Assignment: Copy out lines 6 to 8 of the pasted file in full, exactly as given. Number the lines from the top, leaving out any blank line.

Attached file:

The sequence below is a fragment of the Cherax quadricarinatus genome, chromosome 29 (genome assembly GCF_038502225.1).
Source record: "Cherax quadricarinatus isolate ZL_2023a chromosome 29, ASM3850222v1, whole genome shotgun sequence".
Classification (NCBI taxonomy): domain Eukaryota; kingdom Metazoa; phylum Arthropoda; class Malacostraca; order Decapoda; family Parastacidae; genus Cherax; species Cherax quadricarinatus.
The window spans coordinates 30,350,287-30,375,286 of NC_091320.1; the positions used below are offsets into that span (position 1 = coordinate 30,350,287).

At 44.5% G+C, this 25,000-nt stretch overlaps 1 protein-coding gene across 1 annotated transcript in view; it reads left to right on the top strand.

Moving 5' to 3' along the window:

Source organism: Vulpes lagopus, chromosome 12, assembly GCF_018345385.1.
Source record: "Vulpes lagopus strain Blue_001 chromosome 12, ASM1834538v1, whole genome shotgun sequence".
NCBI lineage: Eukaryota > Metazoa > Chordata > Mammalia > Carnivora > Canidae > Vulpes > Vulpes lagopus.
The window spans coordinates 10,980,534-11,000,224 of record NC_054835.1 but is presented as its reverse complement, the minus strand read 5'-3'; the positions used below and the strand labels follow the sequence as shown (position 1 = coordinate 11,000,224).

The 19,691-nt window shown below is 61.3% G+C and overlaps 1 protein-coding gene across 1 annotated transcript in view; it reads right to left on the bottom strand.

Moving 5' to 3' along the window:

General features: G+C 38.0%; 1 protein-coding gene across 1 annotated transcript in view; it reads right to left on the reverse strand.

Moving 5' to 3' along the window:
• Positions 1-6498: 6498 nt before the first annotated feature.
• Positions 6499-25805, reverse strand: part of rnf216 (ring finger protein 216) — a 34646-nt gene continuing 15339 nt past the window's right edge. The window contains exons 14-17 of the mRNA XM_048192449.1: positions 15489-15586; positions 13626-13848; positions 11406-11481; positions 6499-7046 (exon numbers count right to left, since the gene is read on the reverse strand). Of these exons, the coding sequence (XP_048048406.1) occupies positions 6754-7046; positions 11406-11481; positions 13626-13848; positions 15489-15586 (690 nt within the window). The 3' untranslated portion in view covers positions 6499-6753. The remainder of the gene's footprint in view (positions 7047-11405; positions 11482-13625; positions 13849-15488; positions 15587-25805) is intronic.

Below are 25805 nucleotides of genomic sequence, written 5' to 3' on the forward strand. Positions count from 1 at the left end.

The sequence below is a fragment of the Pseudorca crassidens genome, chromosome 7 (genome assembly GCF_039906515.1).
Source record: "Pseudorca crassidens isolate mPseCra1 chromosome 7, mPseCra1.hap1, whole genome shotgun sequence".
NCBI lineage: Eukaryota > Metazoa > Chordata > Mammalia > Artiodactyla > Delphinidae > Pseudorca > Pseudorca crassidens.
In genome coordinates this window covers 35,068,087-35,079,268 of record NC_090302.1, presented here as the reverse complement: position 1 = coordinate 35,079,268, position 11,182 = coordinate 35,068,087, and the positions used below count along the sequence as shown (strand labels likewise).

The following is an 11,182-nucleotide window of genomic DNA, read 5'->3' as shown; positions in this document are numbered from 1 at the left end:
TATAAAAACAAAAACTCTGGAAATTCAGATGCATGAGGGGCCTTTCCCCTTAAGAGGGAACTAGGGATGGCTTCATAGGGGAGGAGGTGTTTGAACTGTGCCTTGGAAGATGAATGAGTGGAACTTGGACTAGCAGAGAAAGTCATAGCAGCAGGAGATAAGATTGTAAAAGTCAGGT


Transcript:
Moving 5' to 3' along the window:

Source organism: Vulpes lagopus, chromosome 12, assembly GCF_018345385.1.
Source record: "Vulpes lagopus strain Blue_001 chromosome 12, ASM1834538v1, whole genome shotgun sequence".